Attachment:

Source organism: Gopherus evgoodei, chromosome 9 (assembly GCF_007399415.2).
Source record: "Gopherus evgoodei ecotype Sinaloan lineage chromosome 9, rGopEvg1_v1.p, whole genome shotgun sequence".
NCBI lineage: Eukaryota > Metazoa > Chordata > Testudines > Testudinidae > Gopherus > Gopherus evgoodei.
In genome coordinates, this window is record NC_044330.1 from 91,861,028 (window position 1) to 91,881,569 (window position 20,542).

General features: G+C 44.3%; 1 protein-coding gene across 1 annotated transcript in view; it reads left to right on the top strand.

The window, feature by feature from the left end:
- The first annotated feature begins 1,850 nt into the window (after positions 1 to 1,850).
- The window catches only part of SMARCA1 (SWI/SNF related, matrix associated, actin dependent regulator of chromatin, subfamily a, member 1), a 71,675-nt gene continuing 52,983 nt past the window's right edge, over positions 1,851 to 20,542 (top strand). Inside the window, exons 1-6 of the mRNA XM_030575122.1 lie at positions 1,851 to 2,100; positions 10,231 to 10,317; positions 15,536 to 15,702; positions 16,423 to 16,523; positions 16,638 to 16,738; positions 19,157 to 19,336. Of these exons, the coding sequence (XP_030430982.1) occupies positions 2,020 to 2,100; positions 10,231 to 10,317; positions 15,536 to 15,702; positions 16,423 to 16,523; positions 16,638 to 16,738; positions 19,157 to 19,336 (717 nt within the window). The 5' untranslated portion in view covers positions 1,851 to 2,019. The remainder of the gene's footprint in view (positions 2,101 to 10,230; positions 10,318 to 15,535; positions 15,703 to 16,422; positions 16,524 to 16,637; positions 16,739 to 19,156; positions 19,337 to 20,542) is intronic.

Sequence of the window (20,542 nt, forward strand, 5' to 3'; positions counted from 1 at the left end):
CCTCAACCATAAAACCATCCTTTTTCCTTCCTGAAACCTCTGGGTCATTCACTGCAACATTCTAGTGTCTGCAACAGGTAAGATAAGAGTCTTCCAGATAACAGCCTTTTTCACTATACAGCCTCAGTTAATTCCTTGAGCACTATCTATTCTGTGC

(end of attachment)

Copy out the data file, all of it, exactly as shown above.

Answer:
Source organism: Gopherus evgoodei, chromosome 9 (assembly GCF_007399415.2).
Source record: "Gopherus evgoodei ecotype Sinaloan lineage chromosome 9, rGopEvg1_v1.p, whole genome shotgun sequence".
NCBI lineage: Eukaryota > Metazoa > Chordata > Testudines > Testudinidae > Gopherus > Gopherus evgoodei.
In genome coordinates, this window is record NC_044330.1 from 91,861,028 (window position 1) to 91,881,569 (window position 20,542).

General features: G+C 44.3%; 1 protein-coding gene across 1 annotated transcript in view; it reads left to right on the top strand.

The window, feature by feature from the left end:
- The first annotated feature begins 1,850 nt into the window (after positions 1 to 1,850).
- The window catches only part of SMARCA1 (SWI/SNF related, matrix associated, actin dependent regulator of chromatin, subfamily a, member 1), a 71,675-nt gene continuing 52,983 nt past the window's right edge, over positions 1,851 to 20,542 (top strand). Inside the window, exons 1-6 of the mRNA XM_030575122.1 lie at positions 1,851 to 2,100; positions 10,231 to 10,317; positions 15,536 to 15,702; positions 16,423 to 16,523; positions 16,638 to 16,738; positions 19,157 to 19,336. Of these exons, the coding sequence (XP_030430982.1) occupies positions 2,020 to 2,100; positions 10,231 to 10,317; positions 15,536 to 15,702; positions 16,423 to 16,523; positions 16,638 to 16,738; positions 19,157 to 19,336 (717 nt within the window). The 5' untranslated portion in view covers positions 1,851 to 2,019. The remainder of the gene's footprint in view (positions 2,101 to 10,230; positions 10,318 to 15,535; positions 15,703 to 16,422; positions 16,524 to 16,637; positions 16,739 to 19,156; positions 19,337 to 20,542) is intronic.

Sequence of the window (20,542 nt, forward strand, 5' to 3'; positions counted from 1 at the left end):
CCTCAACCATAAAACCATCCTTTTTCCTTCCTGAAACCTCTGGGTCATTCACTGCAACATTCTAGTGTCTGCAACAGGTAAGATAAGAGTCTTCCAGATAACAGCCTTTTTCACTATACAGCCTCAGTTAATTCCTTGAGCACTATCTATTCTGTGC